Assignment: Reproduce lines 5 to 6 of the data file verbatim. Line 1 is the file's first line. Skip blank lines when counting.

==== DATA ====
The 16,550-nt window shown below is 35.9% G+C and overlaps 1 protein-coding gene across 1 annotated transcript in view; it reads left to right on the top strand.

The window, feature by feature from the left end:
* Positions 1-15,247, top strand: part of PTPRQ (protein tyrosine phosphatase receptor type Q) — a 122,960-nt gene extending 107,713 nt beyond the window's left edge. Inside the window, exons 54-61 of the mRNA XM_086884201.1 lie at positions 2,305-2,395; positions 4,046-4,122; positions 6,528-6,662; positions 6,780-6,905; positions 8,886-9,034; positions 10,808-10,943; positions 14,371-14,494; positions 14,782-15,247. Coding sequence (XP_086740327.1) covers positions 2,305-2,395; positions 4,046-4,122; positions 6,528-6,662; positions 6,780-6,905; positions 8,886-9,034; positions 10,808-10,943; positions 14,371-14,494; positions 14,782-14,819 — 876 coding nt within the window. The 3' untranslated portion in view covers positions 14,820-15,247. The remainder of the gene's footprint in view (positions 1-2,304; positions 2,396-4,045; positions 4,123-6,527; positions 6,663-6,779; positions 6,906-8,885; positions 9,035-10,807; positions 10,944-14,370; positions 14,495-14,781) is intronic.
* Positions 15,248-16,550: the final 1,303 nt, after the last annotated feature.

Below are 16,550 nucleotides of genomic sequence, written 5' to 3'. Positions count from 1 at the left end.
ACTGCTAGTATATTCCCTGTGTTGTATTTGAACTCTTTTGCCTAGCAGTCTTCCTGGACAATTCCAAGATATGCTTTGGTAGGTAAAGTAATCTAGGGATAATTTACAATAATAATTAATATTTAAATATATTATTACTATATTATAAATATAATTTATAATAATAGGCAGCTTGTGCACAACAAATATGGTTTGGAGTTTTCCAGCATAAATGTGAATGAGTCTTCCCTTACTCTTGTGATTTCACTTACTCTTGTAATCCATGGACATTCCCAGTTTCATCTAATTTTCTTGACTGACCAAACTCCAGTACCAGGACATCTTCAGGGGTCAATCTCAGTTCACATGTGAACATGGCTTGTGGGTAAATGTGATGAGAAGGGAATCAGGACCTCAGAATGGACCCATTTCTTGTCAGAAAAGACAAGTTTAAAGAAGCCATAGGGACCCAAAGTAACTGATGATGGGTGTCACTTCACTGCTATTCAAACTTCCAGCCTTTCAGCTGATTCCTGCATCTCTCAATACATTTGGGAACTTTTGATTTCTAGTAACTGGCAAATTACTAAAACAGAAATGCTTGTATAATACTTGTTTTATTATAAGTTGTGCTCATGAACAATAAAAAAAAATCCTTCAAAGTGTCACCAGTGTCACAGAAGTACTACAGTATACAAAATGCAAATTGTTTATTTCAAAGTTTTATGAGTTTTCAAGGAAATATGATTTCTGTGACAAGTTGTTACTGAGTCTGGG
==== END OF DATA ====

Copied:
Below are 16,550 nucleotides of genomic sequence, written 5' to 3'. Positions count from 1 at the left end.
ACTGCTAGTATATTCCCTGTGTTGTATTTGAACTCTTTTGCCTAGCAGTCTTCCTGGACAATTCCAAGATATGCTTTGGTAGGTAAAGTAATCTAGGGATAATTTACAATAATAATTAATATTTAAATATATTATTACTATATTATAAATATAATTTATAATAATAGGCAGCTTGTGCACAACAAATATGGTTTGGAGTTTTCCAGCATAAATGTGAATGAGTCTTCCCTTACTCTTGTGATTTCACTTACTCTTGTAATCCATGGACATTCCCAGTTTCATCTAATTTTCTTGACTGACCAAACTCCAGTACCAGGACATCTTCAGGGGTCAATCTCAGTTCACATGTGAACATGGCTTGTGGGTAAATGTGATGAGAAGGGAATCAGGACCTCAGAATGGACCCATTTCTTGTCAGAAAAGACAAGTTTAAAGAAGCCATAGGGACCCAAAGTAACTGATGATGGGTGTCACTTCACTGCTATTCAAACTTCCAGCCTTTCAGCTGATTCCTGCATCTCTCAATACATTTGGGAACTTTTGATTTCTAGTAACTGGCAAATTACTAAAACAGAAATGCTTGTATAATACTTGTTTTATTATAAGTTGTGCTCATGAACAATAAAAAAAAATCCTTCAAAGTGTCACCAGTGTCACAGAAGTACTACAGTATACAAAATGCAAATTGTTTATTTCAAAGTTTTATGAGTTTTCAAGGAAATATGATTTCTGTGACAAGTTGTTACTGAGTCTGGG